Ovarian Cancer



Ovarian Cancer
Ovarian cancer is a cancer which forms in the ovaries of a female reproductive organs. Most times it is undetected until small tumors line the abdominal cavity and the cancer cells invade vital organs. This cancer, which is the fifth leading cause of cancer death among American women, has recently shown signs that it may have more success with new treatments for all stages of the disease.
Symptoms
Ovarian cancer has often times been known as the “silent killer” of American women, but scientists have recently uncovered startling facts: more than 90% of ovarian cancer patients had symptoms of the disease long before it was officially diagnosed. As well as this amazing fact, one in 17 women who live to be 80 will develop ovarian cancer. Some symptoms of this disease include abdominal swelling; digestive disturbances, which include gas, bloating, chronic stomach pains, or indigestion; pelvic pressure; a persistent need to urinate; unexplained weight loss or pain in the pelvis, lower back, or legs. As it can be seen, these symptoms can pertain to many other illnesses, therefore it is hard for a doctor to know ovarian cancer exists. Most times, when these symptoms do not respond to the usual treatments, doctors are instructed to consider ovarian cancer as the problem.
Diagnosis, Surgery, and Therapy
In order to make a diagnosis, first the doctor requires a thorough medical history of the patient and a pelvic exam, which allows the doctor to feel for abnormalities in the ovaries. If an abnormality is suspected, an ultrasound is usually performed. Usually, for an ultrasound, a probe is placed in the Vagina to gain a clear image of the ovaries. The ultrasound can determine the health of the ovaries and distinguish any more possibilities of the existence of ovarian cancer.
To have a better idea of what’s wrong with the patient, the doctor obtains a blood test on the patient to measure CA-125. CA-125 is a protein produced by ovarian cancer cells. In advanced ovarian cancer, the protein is elevated in more than 80% of women. In those patients with early-stage cancers, the protein is elevated in more than 50%. Unfortunately, this tool is not perfect. Sometimes these protein levels can also be higher during ovulation or endometriosis.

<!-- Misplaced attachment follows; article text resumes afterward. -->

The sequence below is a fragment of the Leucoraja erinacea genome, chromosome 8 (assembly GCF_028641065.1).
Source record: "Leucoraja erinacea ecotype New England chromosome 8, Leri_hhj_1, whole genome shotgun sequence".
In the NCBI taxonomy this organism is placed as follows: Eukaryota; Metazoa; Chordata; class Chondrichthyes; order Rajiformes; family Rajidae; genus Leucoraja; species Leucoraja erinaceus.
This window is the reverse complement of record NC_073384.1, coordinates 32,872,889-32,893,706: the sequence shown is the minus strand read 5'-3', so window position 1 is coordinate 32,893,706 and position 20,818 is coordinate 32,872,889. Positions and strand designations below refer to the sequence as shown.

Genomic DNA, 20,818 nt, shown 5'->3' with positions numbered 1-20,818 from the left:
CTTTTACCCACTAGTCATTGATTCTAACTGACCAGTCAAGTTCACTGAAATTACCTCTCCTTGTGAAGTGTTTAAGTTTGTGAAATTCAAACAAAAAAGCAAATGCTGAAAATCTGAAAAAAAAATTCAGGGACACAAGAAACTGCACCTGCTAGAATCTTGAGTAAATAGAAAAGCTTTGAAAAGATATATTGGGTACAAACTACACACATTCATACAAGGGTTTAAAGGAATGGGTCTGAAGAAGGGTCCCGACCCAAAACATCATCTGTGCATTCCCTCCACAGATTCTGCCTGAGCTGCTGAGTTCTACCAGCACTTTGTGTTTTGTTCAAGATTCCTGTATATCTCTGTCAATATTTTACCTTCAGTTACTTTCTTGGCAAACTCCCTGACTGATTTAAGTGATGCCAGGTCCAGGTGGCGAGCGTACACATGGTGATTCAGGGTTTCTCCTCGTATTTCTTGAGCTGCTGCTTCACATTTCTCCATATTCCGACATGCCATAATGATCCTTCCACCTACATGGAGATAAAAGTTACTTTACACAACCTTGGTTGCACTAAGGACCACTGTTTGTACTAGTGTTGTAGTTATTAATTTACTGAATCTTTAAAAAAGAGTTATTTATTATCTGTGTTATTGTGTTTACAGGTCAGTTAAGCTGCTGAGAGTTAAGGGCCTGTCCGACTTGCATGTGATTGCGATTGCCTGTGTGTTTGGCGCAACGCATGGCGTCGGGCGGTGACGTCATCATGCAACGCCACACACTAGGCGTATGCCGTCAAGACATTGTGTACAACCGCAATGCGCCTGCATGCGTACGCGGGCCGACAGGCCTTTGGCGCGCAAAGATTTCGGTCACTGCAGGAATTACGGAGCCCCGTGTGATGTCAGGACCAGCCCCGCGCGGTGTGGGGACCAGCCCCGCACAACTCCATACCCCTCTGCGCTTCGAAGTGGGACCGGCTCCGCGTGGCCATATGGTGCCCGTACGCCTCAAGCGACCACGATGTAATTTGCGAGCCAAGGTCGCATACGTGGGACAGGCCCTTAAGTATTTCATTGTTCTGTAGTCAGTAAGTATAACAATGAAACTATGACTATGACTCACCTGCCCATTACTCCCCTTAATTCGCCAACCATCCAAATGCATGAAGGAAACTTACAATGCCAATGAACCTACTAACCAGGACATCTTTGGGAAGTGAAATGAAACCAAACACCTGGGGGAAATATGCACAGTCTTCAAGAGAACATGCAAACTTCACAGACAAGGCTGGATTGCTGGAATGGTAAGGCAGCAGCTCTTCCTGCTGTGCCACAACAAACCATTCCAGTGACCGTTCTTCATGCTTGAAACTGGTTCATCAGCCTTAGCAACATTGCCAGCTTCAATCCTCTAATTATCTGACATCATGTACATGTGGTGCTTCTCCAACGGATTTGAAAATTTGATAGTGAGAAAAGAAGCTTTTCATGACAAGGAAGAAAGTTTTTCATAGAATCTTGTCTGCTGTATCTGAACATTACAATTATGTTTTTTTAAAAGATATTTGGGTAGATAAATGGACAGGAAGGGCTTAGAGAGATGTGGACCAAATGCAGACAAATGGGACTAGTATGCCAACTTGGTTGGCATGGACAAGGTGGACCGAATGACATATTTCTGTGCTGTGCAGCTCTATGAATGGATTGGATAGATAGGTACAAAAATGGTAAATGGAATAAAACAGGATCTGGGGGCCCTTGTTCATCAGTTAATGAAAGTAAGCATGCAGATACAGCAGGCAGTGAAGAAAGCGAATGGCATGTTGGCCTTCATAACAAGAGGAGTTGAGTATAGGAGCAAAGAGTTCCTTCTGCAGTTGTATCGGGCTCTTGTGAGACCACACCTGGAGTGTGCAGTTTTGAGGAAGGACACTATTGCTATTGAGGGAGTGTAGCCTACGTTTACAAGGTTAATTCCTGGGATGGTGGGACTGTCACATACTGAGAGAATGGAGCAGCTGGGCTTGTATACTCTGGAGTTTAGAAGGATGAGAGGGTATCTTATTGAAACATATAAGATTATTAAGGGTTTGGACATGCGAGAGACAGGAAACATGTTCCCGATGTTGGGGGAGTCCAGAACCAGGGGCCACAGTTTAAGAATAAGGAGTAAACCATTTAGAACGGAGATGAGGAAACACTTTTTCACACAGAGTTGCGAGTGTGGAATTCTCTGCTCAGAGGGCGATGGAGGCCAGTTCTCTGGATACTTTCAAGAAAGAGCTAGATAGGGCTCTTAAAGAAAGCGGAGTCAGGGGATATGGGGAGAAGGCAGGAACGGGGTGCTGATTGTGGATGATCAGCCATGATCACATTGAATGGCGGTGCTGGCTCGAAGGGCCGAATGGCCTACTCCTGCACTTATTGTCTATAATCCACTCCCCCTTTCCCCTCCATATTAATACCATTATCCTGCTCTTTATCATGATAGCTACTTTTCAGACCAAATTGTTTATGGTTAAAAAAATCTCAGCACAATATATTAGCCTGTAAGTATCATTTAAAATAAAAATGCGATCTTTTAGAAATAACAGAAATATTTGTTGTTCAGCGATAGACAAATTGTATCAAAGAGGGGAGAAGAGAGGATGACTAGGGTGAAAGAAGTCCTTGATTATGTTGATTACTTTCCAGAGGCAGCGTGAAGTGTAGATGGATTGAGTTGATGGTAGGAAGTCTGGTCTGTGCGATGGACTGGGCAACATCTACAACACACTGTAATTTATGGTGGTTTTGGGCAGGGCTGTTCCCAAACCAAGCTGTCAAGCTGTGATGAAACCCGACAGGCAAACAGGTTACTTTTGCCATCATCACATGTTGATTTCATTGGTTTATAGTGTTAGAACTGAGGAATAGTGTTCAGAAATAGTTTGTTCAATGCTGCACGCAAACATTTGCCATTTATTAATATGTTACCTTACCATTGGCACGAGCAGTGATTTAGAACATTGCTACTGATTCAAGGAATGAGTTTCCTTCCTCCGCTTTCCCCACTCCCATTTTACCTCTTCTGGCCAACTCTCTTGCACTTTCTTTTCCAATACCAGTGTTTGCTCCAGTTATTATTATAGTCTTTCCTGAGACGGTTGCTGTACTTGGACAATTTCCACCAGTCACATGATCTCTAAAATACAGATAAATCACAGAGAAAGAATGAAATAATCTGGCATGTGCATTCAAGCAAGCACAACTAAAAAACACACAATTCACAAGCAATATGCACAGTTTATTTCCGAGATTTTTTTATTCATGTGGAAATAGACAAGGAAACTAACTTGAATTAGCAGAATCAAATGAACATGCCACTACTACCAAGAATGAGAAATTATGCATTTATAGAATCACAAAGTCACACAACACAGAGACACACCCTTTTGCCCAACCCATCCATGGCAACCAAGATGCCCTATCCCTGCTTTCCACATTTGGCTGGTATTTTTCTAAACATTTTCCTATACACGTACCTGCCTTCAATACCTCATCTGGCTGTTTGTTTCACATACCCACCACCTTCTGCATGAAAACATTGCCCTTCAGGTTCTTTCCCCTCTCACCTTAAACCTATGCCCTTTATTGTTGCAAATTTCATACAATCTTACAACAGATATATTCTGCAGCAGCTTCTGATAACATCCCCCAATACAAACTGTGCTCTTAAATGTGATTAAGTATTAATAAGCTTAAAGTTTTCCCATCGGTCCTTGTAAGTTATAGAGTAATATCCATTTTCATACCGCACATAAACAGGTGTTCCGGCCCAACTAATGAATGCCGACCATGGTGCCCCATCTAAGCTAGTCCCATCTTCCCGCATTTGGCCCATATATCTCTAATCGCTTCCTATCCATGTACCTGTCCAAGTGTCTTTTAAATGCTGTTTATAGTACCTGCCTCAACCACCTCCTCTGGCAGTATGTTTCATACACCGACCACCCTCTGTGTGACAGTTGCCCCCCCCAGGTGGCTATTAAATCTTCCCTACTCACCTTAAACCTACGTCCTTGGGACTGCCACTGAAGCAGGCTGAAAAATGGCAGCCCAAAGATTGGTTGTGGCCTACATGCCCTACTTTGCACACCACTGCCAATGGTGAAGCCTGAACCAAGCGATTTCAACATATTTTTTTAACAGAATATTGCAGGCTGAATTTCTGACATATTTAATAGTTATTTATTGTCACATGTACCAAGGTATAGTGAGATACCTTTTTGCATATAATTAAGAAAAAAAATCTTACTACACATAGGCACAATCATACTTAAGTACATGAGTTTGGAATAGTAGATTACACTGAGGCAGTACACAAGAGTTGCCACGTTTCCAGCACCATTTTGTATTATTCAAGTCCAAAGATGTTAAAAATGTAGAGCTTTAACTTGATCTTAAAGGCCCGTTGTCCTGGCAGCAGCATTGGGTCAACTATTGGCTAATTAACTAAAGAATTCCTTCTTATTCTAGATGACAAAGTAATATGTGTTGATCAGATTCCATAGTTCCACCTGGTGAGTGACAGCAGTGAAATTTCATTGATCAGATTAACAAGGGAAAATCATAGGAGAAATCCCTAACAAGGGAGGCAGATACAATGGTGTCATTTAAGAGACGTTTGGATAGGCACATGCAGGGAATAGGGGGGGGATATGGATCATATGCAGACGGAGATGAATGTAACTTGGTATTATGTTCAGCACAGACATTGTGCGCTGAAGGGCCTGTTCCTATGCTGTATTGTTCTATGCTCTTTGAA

The only certain way to find out if ovarian cancer lives in the patient is to have surgery. During the surgery, the ovaries and other organs of the abdomen are thoroughly inspected. If cancer is strongly suspected, the incision for the surgery is made through the abdomen.
The first stage of ovarian cancer is referred to as stage I. This stage is when the cancer is only located in the ovaries. Stage II is classified to the ovaries and other pelvic organs. Stage III is cancer in all the abdominal organs except for the liver, and stage IV includes the liver and other vital organs. Advanced cases are considered the stages from II to IV. Sometimes in the early stages of ovarian cancer, a woman can still conceive, because only one ovary will be removed. If the stage of cancer is very advanced, both ovaries will be removed, as well as the uterus, fallopian tubes, and the momentum.
Chemotherapy usually makes CA-125 return to their normal levels. If it remains high or rises during therapy, the cancer may have reoccurred. Some studies suggest that if the tumors return within six months of therapy, the cancer cells could be resistant to drug treatment. A woman visits her physician every few months after her surgery and treatment to keep an eye on her CA-125 levels.
Several organizations are trying to develop cancer vaccines targeted at certain cancer-causing proteins, like CA-125. By killing these proteins, they have less of a chance of causing the cancer.
Side Effects

Chemotherapy drugs kill cancer cells but also damage some normal cells. Temporary side effects might include nausea and vomiting, loss of appetite, loss of hair, mouth and vaginal sores, and changes in the menstrual cycle. Because chemotherapy can damage the blood-producing cells of the bone marrow, patients may have low blood cell counts. This can result in an increased chance of infection, bleeding or bruising after minor cuts or injuries, and fatigue. Potentially permanent side effects include premature menopause and infertility.
After radiation therapy, the skin